Tag Archives: seed catalogs

Turnip fantasies and seed catalog dreams

Dec. 30, 2011
Ring in New Year’s with fantasy turnips, seed catalog dreams
Last year, after I had written a column about picking turnips this time of year, reader Christie Veach of Florence wrote to say “our family has made an event of Christmas turnips each year.”
Including photos, she wrote, “below are a few ways we have used the purple tops for a little Christmas fun.”
Included were photos of brightly decorated turnips that were used to decorate the tree.
Well, this year, she sent even more photos, and they are incredible.
They include a “Singing Turnip Tree,” a “Festival of Lights” (turnips wrapped in ribbons topped with candles and arranged like a menorah), a “Mail Order Bride” (of a turnip in a wedding dress emerging from a toy mailbox with a waiting turnip farmer in straw hat and overalls) and a “Church” (with turnips in their Sunday best!).
I wish we could print all of them, but she writes “The turnip church won first place in our family competition.”
Thank you, Christie!
Happy New Year to you, and thanks for sharing, Christie, Donna Veach, Janell Veach and Pagie Walden!
Now is the time when seed catalogs usually start arriving.
The first two appeared at our house about a week ago. The first one? High Mowing Organic Seeds. It’s a relatively new organic seed company, but what it lacks in longevity, it makes up in exuberance. I’m already excited about planting in the spring looking at its pages. To order a catalog:www.highmowingseeds.com or call
1-802-472-6174.
The second catalog was Baker Creek Heirloom Seeds. It sent out 300,000 copies of its luxurious full-color catalog. It’s so lush, some people call it “garden porn,” because the pictures will cause just about any gardener to drool. If the Baker Creek catalog doesn’t cause a gardener to long for planting, I don’t know
what will! To order a catalog: www.rareseeds.com or (417) 924-8917.
The third catalog was that of Johnny’s Selected Seeds. In case there are any Eliot Coleman fans out there, Johnny’s is where the quintessential “deep” organic intensive gardener at Four Seasons Farm in Maine sells tools that he designed.
They are a bit pricey, but if you have to have that certain tool to plant seeds or dig a row (plus a great variety of heirloom seeds), Johnny’s is the place to go. (We buy some of our lettuce mixes from Johnny’s.)
To order a catalog: www.johnnyseeds.com or call 1-800-854-2580.
More favorites
Peaceful Valley Farm Supply, 1-888-784-1722; Grass Valley, Calif.
Seeds of Change, 1-888-762-7333; Santa Fe, N.M.
Southern Exposure Seed Exchange, (540) 894-9480; Mineral, Va.
Also, if you are into seed sharing or seed banks, check Seed Savers Exchange, (319) 382-5990; Decorah, Iowa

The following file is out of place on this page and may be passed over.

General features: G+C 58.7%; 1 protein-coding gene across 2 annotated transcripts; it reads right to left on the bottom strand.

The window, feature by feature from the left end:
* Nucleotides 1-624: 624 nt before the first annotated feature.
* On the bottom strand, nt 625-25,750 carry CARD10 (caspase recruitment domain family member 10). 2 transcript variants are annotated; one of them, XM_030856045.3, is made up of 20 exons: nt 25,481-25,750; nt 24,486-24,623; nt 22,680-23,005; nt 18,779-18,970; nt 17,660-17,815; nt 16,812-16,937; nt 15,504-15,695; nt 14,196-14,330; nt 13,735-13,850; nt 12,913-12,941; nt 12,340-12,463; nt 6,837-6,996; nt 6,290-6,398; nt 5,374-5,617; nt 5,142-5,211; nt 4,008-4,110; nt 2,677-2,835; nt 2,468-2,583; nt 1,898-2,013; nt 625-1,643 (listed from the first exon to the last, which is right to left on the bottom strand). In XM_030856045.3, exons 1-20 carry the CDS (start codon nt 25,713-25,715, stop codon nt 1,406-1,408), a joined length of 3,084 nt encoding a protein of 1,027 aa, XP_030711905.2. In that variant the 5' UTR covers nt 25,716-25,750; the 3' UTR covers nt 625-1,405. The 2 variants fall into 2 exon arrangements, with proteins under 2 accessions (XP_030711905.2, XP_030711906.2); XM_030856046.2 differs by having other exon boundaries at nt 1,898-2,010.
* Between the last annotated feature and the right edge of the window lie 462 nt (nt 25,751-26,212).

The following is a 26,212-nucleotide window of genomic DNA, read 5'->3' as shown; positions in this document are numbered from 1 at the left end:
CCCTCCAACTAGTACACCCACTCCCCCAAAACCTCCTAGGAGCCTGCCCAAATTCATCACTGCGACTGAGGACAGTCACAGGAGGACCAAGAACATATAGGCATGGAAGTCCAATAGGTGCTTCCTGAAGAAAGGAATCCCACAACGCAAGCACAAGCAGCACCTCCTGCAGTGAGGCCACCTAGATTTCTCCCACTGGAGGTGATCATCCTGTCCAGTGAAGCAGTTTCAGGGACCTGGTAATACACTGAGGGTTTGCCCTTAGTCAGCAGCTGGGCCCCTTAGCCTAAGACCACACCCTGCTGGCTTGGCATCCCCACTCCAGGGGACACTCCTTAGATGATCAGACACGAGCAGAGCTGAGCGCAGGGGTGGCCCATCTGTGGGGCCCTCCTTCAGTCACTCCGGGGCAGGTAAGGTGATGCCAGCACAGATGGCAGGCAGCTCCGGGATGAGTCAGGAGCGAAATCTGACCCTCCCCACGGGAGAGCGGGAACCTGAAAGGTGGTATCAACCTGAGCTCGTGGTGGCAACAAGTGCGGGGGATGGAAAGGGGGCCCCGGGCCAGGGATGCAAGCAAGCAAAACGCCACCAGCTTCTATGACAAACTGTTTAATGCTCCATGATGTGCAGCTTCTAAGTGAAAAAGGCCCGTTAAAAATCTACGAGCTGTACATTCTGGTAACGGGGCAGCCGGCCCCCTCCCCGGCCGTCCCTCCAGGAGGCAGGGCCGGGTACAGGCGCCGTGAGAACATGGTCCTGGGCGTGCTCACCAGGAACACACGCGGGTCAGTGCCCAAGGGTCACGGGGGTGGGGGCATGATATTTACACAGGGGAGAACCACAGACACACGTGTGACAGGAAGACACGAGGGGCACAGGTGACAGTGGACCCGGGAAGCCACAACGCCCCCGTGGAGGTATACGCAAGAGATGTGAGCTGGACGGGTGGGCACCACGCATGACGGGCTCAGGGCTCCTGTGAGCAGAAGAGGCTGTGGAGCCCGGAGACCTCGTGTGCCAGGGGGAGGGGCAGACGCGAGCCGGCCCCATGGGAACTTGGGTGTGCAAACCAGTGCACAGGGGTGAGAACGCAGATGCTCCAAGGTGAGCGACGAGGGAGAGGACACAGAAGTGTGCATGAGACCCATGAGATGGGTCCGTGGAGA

Remember, for your 4×8-foot “Jim’s plot,” you want certified organic seeds or, if unavailable, heirloom seeds; no hybrids or genetically modified seeds.
Online: For additional vendor information, visit www.ces.ncsu.edu/chatham/ag/SustAg/seedlist. html#orgseed).
Jim PathFinder Ewing is a journalist, author, writer, editor, organic farmer and blogger. His latest book titled Conscious Food: Sustainable Growing, Spiritual Eating (Findhorn Press) is in bookstores now. Find Jim on Facebook: http://bit.ly/cuxUdc or follow him @edibleprayers or @organicwriter or visit blueskywaters.com.
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Gadgets for organic dads

June 17, 2011
Organic ‘gadget’ dads can check their ERGs, ORPs, Brix and sap!
Father’s Day is Sunday and folks looking for something for Dad might consider some gadgets.
I’m not much of a “gadget guy,” but even I find myself mesmerized by some devices.
Some call the Baker Creek Seeds catalog, with its full-color, glossy photos, “vegetable porn” because the depictions are just … well, any gardener would lust for such plump ripeness! Peaceful Valley, for gadget guys, must be similar.
Just looking at the catalog (www.groworganic.com), I find myself wanting “stuff.”
I mean, what garden gadget guy could do without an Oakton ERGS Meter ($79.99)?
What’s an ERG? Why, glad you asked: that’s Energy Released per Gram of Soil – “the amount of energy available to the growing crops and microorganisms,” the catalog helpfully explains.
A reading above 1,000 means a salt problem and potential for root burn and nematodes; below 200 indicates no crop growth.
Now, presumably, you’ve got your pH level ascertained, via a soil sample, but they have meters for that, too.
But who could be without knowing how his ORP is doing?
Don’t know what an ORP is, you say? That’s Oxygen Reduction Potential (or available oxygen) in the soil. ORP and pH readings, together, provide an rH value. That Redox Value (rH) can determine the ability of humus building for the soil, or with a high reading, loss of carbon.
So, I guess you need your ORP Tester ($159) and possibly pH Test Kit ($14.99) to ensure that you’re not accidentally adding to global warming!
And, if you really want to be a hotshot, and show how your organic produce is measurably better than the cardboard stuff on grocery shelves, you need your Sap Extractor ($39.99) along with your Refractometer ($69.99) for measuring Brix.
High Brix indicates adequate nutrition, fertilization success and good immune systems in the plant; sugar content measures maturity. Take that, industrial agriculture!
The only problem with all this is that if I bought all of this “stuff,” I couldn’t afford to buy any seeds!
Jim PathFinder Ewing is a journalist, author, writer, editor, organic farmer and blogger. His latest book titled Conscious Food: Sustainable Growing, Spiritual Eating (Findhorn Press) is in bookstores now. Find Jim on Facebook: http://bit.ly/cuxUdc or follow him @edibleprayers or @organicwriter or visit blueskywaters.com.